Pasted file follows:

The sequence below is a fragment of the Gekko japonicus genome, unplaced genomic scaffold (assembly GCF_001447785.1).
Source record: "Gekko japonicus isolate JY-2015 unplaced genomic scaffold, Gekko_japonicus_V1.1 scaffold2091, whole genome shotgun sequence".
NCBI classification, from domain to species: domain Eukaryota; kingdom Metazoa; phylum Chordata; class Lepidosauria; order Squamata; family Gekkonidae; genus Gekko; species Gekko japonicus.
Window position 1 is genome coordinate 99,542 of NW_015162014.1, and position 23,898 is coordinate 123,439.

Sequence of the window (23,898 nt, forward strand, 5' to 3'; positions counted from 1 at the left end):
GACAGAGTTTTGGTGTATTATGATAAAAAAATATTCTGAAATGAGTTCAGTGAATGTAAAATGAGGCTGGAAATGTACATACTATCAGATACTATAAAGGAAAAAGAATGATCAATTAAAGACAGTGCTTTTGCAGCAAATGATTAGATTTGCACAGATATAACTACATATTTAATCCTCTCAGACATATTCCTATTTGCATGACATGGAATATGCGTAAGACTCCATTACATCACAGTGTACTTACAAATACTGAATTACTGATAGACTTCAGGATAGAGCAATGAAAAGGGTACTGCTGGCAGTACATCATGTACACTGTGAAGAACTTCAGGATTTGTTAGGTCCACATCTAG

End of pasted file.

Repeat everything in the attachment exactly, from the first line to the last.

The sequence below is a fragment of the Gekko japonicus genome, unplaced genomic scaffold (assembly GCF_001447785.1).
Source record: "Gekko japonicus isolate JY-2015 unplaced genomic scaffold, Gekko_japonicus_V1.1 scaffold2091, whole genome shotgun sequence".
NCBI classification, from domain to species: domain Eukaryota; kingdom Metazoa; phylum Chordata; class Lepidosauria; order Squamata; family Gekkonidae; genus Gekko; species Gekko japonicus.
Window position 1 is genome coordinate 99,542 of NW_015162014.1, and position 23,898 is coordinate 123,439.

Sequence of the window (23,898 nt, forward strand, 5' to 3'; positions counted from 1 at the left end):
GACAGAGTTTTGGTGTATTATGATAAAAAAATATTCTGAAATGAGTTCAGTGAATGTAAAATGAGGCTGGAAATGTACATACTATCAGATACTATAAAGGAAAAAGAATGATCAATTAAAGACAGTGCTTTTGCAGCAAATGATTAGATTTGCACAGATATAACTACATATTTAATCCTCTCAGACATATTCCTATTTGCATGACATGGAATATGCGTAAGACTCCATTACATCACAGTGTACTTACAAATACTGAATTACTGATAGACTTCAGGATAGAGCAATGAAAAGGGTACTGCTGGCAGTACATCATGTACACTGTGAAGAACTTCAGGATTTGTTAGGTCCACATCTAG